Anderson Man and Phoenix Woman Sentenced to 235 Months and 48 Months Respectively for Drug Trafficking
COLUMBIA, S.C.— Three men and three women from the Midlands were sentenced after pleading guilty in federal court to their roles in a heroin, fentanyl, and marijuana trafficking conspiracy based in Columbia.
Evidence presented to the Court showed that Marcus Antonio Ashford was the leader of a heroin, fentanyl, and marijuana distribution ring operating in and around Columbia, S.C. Debra Ann Thomas, Jemica Octavia Maxwell. and Shaquan Maxwell were drug distributors working on behalf of Ashford. Tremeka R. Myers and Rashad Naheem Myers were facilitators in the conspiracy. The Myers’ home was used as a location for co-conspirators to prepare heroin for sale.
Between Sept. 2019, and July 2020, law enforcement conducted a series of controlled buys of heroin and heroin/fentanyl mixture from Ashford and his co-defendants. Some of the drugs were sold directly by Ashford; others were sold by Ashford’s co-defendants working on his behalf. Based upon the controlled buys and related investigation, in approximately two years, Ashford and his organization were responsible for trafficking nearly one kilogram of heroin, 31 grams of fentanyl, and multiple kilograms of marijuana.
Law enforcement conducted six controlled buys of heroin and heroin/fentanyl mixture from Debra Ann Thomas between Sept. 2019 and March 2020. Ashford was present at several of those sales and was ultimately identified as Thomas’s source of supply.
On June 15, 2020, law enforcement contacted Ashford to set up a purchase of one ounce of heroin. At the time, Ashford was not in Columbia. Ashford contacted Tremeka and Rashad Myers and asked them to allow Shaquan Maxwell to come to their house to prepare the heroin for sale. Later that day, Shaquan Maxwell delivered approximately one ounce of heroin to the purported buyer. When Shaquan Maxwell met with the buyer to conduct the sale, Maxwell had Ashford on a video call and Ashford explained that Maxwell was delivering the heroin on his behalf.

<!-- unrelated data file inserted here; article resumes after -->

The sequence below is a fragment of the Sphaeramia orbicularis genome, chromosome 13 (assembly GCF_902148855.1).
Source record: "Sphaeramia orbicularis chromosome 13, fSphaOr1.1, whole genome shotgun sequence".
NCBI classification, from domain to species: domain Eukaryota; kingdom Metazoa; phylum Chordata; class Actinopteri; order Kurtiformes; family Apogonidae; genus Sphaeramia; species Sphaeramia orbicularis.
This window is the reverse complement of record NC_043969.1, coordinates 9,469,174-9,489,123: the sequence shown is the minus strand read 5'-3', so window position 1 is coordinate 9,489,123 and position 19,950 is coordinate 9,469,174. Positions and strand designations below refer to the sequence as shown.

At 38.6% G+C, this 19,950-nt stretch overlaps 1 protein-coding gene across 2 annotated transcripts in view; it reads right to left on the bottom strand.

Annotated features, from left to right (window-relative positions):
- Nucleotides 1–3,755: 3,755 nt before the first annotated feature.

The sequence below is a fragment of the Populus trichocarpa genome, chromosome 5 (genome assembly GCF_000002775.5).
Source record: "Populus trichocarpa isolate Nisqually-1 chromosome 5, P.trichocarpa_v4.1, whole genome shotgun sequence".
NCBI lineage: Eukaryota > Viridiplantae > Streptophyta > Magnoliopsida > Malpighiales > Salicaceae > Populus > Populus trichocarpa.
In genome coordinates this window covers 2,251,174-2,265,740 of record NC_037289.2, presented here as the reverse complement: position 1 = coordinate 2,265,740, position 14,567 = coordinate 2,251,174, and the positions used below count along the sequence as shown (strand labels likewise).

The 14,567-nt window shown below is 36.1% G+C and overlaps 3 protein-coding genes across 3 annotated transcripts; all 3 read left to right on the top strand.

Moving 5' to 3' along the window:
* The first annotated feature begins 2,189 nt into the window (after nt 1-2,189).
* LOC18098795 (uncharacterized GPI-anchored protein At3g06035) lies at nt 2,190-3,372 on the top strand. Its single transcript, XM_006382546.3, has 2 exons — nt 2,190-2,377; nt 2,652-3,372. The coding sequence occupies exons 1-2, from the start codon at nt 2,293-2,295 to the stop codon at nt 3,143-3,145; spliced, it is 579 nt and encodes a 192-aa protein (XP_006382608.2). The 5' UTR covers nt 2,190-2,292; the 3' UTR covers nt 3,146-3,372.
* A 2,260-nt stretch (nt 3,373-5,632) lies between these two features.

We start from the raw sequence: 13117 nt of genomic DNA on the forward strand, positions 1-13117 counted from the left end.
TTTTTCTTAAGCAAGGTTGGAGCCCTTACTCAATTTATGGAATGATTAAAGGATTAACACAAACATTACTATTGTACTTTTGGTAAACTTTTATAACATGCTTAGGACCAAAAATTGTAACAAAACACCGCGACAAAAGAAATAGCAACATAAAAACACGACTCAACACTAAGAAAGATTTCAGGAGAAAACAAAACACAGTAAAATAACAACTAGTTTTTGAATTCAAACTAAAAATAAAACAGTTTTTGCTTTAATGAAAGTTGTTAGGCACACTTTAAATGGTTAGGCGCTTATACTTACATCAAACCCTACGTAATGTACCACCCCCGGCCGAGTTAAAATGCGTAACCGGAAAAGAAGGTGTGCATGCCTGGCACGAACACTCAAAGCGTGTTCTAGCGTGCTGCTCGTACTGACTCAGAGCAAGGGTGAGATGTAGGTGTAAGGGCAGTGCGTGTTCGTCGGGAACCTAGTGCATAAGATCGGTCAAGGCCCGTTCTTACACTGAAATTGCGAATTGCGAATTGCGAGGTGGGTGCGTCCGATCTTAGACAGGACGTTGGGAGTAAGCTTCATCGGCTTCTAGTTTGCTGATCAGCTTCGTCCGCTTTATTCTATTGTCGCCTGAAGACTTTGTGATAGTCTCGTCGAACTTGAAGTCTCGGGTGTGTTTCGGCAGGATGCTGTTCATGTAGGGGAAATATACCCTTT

Approximately one month later, on July 10, 2020, law enforcement arranged for another buy of one ounce of heroin from Ashford. Ashford was again out of town and turned to Jemica Octavia Maxwell to prepare the heroin for sale at the home of Tremeka and Rashad Myers.
In Sept. 2020, law enforcement conducted a traffic stop on a car belonging to Ashford and driven by Jemica Maxwell. In a subsequent search of the vehicle, law enforcement found 2.7 kilograms of marijuana.
On Oct. 27, 2020, law enforcement executed search warrants at several homes around Columbia. At the home of Tremeka and Rashad Myers, which had been used by the conspiracy members to prepare heroin for sale, law enforcement found a quantity of marijuana, equipment for preparing heroin for sale, a Taurus 9mm handgun and ammunition. In the home of Jemica and Shaquan Maxwell, which had been frequented by conspiracy members throughout the investigation, law enforcement found nearly five kilograms of marijuana. In the kitchen cabinet, law enforcement found a loaded handgun next to a distribution-sized bag of marijuana.
United States District Judge Mary Geiger Lewis sentenced all six individuals. Marcus Antonio Ashford was sentenced to 168 months in federal prison. Debra Ann Thomas was sentenced to 30 months in federal prison. Tremeka R. Myers was sentenced to 60 months on federal probation. Rashad Naheem Myers was sentenced to 24 months of imprisonment. Jemica Octavia Maxwell was sentenced to 24 months in federal prison. Shaquan Maxwell was sentenced to 27 months in federal prison. There is no parole in the federal system. Ashford’s term of imprisonment will be followed by an eight-year term of court-ordered supervision. Thomas’s term of imprisonment will be followed by a four-year term of court-ordered supervision. Rashad Myers’s, Jemica Maxwell’s, and Shaquan Maxwell’s terms of imprisonment will be followed by three-year terms of court-ordered supervision.
This prosecution is part of an Organized Crime Drug Enforcement Task Forces (OCDETF) investigation. OCDETF identifies, disrupts, and dismantles the highest-level drug traffickers, money launderers, gangs, and transnational criminal organizations that threaten the United States by using a prosecutor-led, intelligence-driven, multi-agency approach that leverages the strengths of federal, state, and local law enforcement agencies against criminal networks. Additional information about the OCDETF Program can be found at https://www.justice.gov/OCDETF.
This case was investigated by the Richland County Sheriff’s Department, the South Carolina State Law Enforcement Division, and the Drug Enforcement Administration. Assistant U.S. Attorney Katherine Flynn prosecuted the case.
Veronica Hill, Public Affairs Specialist, firstname.lastname@example.org, 803-929-3000